Joan Levitt

A Celebration of the Life of Joan Levitt MBE, 1925-2012

Foxlowe, Leek, 23 June 2012

Sally Levitt:

On behalf of all our family here today, welcome. For those of you who haven’t met us, I am Sally, also known as Sarah, and this is my brother Tom. These are our children, Joan’s grandchildren, Catherine, Annie and Jonathan.

It’s wonderful to see so many friends here from different aspects of Joan’s life; some new, some very old indeed. Every one of us has been enriched by her somehow, and so we have come together today to mark her passing and celebrate a life well-lived. Many of you comforted and supported Joan in all kinds of ways during her long illness, for which we are incredibly grateful. Our heartfelt thanks go also to all of those Hartington Street neighbours who have actively supported Joan over many years, especially since John died, and have been such good friends to Joan and her sister-in-law Peggy over the last year.

We are also really grateful for your published tributes to her, in the Leek Post, the Sentinel and elsewhere, the literally hundreds of letters and cards we received, and all the donations to Douglas Macmillan Hospice, which came to well over £1,000.

We do hope you enjoy this event, which will last about an hour, followed by tea. We also thought you would like a souvenir hand-out, and a slideshow. These were quite a challenge – how ever can you capture such a life in a few words and pictures? Also there was quite a lot we simply did not know. So if you spot any errors or omissions, or have any nice pictures, we would love to hear from you.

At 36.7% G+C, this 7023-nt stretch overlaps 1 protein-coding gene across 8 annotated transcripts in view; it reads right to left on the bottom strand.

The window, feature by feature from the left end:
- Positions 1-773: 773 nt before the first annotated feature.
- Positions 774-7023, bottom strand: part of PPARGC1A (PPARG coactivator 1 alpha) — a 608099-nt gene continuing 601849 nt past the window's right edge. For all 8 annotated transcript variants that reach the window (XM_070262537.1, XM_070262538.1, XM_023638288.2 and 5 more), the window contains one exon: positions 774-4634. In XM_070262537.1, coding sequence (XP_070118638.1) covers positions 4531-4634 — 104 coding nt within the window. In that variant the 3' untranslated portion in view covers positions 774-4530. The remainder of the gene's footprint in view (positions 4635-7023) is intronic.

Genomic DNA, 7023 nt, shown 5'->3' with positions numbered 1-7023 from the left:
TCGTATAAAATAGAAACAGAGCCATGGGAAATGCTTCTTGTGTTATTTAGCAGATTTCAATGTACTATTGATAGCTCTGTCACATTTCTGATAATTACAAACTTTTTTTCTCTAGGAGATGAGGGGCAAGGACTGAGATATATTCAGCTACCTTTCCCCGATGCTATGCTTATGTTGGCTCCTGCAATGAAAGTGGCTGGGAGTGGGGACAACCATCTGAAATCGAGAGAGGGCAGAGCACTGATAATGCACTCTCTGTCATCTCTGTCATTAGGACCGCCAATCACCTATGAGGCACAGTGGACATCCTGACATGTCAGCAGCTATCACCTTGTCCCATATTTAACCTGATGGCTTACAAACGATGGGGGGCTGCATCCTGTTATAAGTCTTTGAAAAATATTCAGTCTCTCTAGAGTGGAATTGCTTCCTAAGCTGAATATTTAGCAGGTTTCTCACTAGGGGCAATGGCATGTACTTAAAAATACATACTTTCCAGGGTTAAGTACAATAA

It was fun looking through all our photos to make the slideshow and remembering the things that made Joan “Joan”. You can see the way she twinkled as a ten year old, about the time Moira Davies, who is here today, first knew her. Look out for Moira as Joan’s bridesmaid, wearing the yellow dress my grandma made for her, and you’ll also spot John’s sister Peggy in the wedding photo. Greta Plowman, June Wrathall and Betty Ward, also here today, have equally venerable pedigrees.

The mounted pictures show Joan in her last couple of years, on holiday in Edinburgh, having coffee last March in the Ashmolean Museum in Oxford, washing up, and then, when she was already very poorly last November, valiantly leafing through Delia Smith and triumphantly creating a sponge pudding.  What a great cook my mother was!

Remember too, the way Joan talked. For “a Saint” she was often surprisingly forthright. She didn’t suffer fools gladly, she had a strong puritanical streak, and a way of saying “poo!” when she didn’t approve of something, which was actually quite often. She was a stickler for detail. Her mother, my grandma, drilled this into both of us- she was a dressmaker who liked homilies, and used to say “you must always be willing to unpick and do it again”. I did just that yesterday. I wasn’t happy with the original handout and found a new printer in Leek. When he saw the job he said “Oh, it’s for Joan Levitt is it? – I’d best get it right then!”